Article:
Kaghan Valley offers a remarkable holiday making experience, for both Pakistani and foreign tourists.
District Mansehra is the administrative caretaker of this natural jewel. Its altitude varies from 1,000 to 4,000 meters. This district is part of Khyber Pakhtunkhwa, a province of Pakistan. Hands of beautiful River Kunhar formed this 96 miles long valley long ago. It is also a distinction of this valley. This river has a particular connection with culinary part of human life, that is, the trout fish. Lesser Himalayas, which rise to 17,000 feet, adore this place to the next level. Pine and East Indian Cedar Deodar) trees and Alpine meadows give the Emerald touches to this beautiful landscape. To put it simply, forests and peaks constitute that jewelry of this inanimate damsel.
The spring provides a carrying-away fragrance at the disposal of this beauty in the form of blossoming flowers. The glassy and clear waters of streams, waterfalls, glaciers, and lakes add Turquoise and Sapphire shades to this bewitching piece of earth. In the same way, the small villages of this fascinating valley grace the sight. The markets in these settlements are worth visiting. The local flora and fauna is not a minor contributor to the appeal of this region. In other words, these are the features that help this valley to cast a spell over its guests.
Babusar Pass too is a point of interest here with 4,173 meters elevation above the sea. This much high altitude makes it the highest point there. What is more, this is one of the two umbilical cords available for this natural beauty to survive. Karakorum Highway too works as a supply line for this valley. However, it is not usable throughout the year. Although there is another pass, Burzil Pass, yet it was closed after 1949 ceasefire. Worth visiting sights are Balakot, Shogran, Sari Paya, Dudipastar Lake, etc. in addition to visiting these places, tourists take pleasure in indulging trekking, hiking, rafting (in river Khuhar) and angling trout.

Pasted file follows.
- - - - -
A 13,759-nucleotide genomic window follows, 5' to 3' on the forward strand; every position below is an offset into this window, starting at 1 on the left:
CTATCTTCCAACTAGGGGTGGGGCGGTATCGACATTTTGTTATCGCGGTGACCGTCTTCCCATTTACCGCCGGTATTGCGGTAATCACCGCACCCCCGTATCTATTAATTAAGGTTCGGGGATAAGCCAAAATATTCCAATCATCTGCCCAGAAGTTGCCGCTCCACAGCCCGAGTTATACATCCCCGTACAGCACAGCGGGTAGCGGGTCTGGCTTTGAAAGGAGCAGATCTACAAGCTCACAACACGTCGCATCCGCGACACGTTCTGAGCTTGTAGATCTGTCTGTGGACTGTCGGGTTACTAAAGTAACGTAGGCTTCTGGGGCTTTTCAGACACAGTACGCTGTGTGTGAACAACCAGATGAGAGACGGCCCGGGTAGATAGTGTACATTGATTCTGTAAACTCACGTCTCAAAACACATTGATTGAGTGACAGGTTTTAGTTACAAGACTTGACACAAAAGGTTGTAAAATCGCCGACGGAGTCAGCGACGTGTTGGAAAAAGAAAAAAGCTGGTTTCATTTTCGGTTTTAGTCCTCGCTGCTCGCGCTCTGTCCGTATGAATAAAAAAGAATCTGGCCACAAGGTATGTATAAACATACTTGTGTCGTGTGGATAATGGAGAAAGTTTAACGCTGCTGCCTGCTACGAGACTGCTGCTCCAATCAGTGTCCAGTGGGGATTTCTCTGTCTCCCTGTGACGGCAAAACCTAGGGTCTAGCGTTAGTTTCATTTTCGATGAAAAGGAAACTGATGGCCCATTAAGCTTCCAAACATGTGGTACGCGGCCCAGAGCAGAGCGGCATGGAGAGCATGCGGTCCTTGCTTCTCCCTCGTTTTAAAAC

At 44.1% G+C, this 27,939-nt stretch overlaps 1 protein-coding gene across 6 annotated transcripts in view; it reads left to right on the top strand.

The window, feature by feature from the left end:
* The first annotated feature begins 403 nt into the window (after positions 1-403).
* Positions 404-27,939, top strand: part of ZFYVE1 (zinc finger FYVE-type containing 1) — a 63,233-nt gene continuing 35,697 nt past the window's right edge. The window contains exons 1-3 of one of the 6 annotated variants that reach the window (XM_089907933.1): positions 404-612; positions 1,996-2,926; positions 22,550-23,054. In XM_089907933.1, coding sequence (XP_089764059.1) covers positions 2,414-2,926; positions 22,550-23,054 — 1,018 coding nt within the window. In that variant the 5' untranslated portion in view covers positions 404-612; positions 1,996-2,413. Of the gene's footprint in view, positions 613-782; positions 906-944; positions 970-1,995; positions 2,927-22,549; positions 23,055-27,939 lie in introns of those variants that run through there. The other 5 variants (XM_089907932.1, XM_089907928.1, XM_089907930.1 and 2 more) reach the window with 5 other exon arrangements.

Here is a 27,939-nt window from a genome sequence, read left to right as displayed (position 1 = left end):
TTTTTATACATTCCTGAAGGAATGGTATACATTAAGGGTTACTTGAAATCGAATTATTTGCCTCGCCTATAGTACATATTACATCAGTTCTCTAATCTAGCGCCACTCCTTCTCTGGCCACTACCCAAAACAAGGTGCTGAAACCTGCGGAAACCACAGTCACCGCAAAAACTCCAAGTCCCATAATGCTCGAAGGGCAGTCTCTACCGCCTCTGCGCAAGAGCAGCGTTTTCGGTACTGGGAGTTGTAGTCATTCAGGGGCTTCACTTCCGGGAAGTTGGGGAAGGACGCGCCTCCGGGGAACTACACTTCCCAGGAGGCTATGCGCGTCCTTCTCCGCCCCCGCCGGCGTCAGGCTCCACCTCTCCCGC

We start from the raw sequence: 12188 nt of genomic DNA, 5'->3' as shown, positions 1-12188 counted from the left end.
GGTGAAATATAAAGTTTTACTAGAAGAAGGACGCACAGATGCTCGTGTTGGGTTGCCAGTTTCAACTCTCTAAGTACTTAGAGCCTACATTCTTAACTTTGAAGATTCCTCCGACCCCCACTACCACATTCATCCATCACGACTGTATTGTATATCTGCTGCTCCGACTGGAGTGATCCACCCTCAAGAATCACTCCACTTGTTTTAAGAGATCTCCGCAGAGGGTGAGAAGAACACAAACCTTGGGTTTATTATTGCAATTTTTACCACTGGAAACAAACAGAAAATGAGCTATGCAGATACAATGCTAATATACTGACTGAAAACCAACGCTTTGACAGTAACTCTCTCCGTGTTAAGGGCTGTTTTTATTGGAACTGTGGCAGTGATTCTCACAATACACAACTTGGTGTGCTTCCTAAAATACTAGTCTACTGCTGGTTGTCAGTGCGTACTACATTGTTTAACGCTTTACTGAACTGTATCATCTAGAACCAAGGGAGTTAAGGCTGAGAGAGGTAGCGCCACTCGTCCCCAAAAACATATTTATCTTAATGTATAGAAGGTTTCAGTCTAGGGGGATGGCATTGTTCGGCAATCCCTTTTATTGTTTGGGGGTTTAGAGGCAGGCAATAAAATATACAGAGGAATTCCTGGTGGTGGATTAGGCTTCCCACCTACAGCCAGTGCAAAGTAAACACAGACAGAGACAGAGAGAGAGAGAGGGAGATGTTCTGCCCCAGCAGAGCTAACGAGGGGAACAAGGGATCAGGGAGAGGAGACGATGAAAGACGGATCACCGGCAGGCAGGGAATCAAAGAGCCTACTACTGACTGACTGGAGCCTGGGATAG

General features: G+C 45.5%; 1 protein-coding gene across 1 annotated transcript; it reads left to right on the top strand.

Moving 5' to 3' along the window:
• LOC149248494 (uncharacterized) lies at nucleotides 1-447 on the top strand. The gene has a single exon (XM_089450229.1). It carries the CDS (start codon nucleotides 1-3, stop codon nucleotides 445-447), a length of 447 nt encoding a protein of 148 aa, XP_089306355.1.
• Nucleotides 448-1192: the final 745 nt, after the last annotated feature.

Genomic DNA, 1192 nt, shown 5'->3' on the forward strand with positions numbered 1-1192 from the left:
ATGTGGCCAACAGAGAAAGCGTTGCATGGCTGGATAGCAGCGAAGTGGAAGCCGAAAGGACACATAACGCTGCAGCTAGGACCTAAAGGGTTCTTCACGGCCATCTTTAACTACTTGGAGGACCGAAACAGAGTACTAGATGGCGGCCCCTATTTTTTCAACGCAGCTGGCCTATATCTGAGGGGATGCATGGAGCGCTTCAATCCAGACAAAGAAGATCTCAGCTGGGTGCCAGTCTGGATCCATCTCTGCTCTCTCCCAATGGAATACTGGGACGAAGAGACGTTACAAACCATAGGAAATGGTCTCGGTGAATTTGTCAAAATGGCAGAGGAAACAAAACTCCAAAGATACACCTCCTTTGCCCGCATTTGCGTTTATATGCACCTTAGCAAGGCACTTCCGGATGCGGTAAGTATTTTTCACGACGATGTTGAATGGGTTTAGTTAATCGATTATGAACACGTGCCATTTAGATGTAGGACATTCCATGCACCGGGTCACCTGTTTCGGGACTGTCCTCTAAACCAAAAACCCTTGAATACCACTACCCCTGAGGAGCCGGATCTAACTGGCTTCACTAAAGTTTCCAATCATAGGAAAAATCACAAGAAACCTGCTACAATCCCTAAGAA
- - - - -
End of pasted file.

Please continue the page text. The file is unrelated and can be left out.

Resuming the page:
Inhabitants are straightforward and amiable. The nomad tribe of Gujjars is another interesting feature of this area. Their biannual migration makes up the point of interest. They have been migrating since ancient times. They are seen camped in either their traditional way or moving uphill or downhill along with their moveable assets, that is, cattle.
The appropriate time to visit this beautiful valley is from June to September. In rest of the months, snow makes sure that this beauty remains out of bound for all and sundry.